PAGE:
Suzanne DiMaggio is vice president of global policy programs at the Asia Society and directs the U.S.-Iran initiative there; she’s worked on U.S.-Iran Track II dialogues for over a decade at the Asia Society and the United Nations Association of the USA. Before participating in a panel on whether Iran is becoming America’s new best friend, she talked Richard Holbrooke, Iranian stew, and why she likes the sound of the word “ointment” in the Zócalo green room.
Who is the one person, living or dead, that you’ve love to have a beer with?
Richard Holbrooke, who I knew quite well. He died rather suddenly, so I’d like to finish a conversation that I was having with him.
What’s your number-one rule that should not be broken when you’re negotiating?
To never be inflexible.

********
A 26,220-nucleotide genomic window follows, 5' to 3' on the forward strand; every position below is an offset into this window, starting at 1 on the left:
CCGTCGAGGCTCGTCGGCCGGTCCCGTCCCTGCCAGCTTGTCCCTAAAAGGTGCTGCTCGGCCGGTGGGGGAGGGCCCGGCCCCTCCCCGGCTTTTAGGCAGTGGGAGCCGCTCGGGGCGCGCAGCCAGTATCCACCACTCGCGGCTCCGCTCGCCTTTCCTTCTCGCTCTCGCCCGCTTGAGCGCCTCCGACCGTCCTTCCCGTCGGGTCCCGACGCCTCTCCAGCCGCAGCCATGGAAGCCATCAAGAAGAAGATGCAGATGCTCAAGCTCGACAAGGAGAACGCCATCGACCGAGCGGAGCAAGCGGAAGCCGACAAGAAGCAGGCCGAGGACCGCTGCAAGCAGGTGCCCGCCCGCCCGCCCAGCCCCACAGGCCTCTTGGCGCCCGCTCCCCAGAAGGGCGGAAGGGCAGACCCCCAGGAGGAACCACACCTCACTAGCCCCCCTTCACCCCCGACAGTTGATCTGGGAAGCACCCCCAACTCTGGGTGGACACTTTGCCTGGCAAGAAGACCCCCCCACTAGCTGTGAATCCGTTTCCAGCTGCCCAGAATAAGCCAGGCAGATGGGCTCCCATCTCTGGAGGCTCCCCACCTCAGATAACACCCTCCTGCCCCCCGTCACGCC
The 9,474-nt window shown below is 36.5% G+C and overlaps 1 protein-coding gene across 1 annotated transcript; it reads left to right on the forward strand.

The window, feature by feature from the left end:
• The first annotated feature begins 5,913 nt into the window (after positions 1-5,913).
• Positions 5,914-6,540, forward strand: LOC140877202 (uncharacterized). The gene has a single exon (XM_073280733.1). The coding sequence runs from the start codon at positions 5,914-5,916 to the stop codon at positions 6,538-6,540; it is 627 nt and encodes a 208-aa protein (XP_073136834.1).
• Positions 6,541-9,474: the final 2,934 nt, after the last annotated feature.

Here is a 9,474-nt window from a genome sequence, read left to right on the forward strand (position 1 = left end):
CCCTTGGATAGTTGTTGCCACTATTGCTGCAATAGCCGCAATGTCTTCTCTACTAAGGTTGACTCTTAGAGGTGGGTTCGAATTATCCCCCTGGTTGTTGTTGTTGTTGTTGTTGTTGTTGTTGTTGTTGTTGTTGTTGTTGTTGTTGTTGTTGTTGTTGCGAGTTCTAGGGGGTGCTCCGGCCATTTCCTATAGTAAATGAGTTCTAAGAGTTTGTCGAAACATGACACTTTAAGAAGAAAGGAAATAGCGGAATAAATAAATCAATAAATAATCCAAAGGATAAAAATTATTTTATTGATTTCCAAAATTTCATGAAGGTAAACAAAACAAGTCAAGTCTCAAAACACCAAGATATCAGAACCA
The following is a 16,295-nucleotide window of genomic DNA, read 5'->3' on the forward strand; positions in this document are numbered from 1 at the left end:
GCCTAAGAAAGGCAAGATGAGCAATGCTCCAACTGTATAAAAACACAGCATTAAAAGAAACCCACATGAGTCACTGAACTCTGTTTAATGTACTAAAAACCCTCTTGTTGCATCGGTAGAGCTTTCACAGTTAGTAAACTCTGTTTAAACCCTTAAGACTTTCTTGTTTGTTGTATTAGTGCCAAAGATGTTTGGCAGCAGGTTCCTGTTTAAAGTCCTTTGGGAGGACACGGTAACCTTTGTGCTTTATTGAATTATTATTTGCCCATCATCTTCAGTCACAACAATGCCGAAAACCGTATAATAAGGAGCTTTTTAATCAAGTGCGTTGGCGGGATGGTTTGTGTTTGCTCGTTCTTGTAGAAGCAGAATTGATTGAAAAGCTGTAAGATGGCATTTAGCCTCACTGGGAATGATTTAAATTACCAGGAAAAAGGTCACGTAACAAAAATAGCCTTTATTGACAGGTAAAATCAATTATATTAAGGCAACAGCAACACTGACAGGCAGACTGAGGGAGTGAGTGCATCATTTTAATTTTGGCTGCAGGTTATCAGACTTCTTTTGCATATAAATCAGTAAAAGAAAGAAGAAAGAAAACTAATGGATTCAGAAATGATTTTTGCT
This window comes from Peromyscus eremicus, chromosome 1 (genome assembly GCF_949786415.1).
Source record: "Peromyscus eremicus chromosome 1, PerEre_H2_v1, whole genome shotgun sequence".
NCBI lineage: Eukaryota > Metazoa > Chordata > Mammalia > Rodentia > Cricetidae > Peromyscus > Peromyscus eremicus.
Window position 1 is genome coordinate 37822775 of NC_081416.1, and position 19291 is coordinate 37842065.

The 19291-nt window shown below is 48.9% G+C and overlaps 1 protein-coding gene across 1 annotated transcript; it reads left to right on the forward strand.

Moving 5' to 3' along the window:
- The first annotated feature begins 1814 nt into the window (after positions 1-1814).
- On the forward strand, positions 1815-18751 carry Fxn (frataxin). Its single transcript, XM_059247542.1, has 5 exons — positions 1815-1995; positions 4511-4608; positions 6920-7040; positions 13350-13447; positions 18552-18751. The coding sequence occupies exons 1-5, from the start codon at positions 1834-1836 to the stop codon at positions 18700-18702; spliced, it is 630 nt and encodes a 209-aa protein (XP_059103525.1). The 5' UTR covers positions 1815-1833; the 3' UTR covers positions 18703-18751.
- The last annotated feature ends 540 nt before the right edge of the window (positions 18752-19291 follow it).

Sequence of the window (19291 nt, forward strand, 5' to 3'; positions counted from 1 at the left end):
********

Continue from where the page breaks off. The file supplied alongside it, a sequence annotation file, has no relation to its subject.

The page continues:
Do you have any recurring dreams or nightmares?
I have a recurring dream—sort of a nightmare—where I am in high school, and I forget the combination to my locker.
What’s the ugliest piece of furniture you own?
Definitely my couch. It’s beige and lumpy and kind of disgusting.
Do you have a favorite Iranian food?
My most favorite Iranian food is fesenjan. It’s a stew made from pomegranate and walnuts and usually beef.
Where do you go to be alone?
I listen to music on my headphones. I could be in a crowd, but once I have the headphones on, it feels meditative.
What country in Asia would you like to travel to next?
Iran. Always Iran.
When’s the last time you were there?
What’s the best advice you’ve ever received?
If you don’t ask, you don’t get.
What’s your favorite word?
Ruby. Followed closely by ointment. I just like the way it sounds.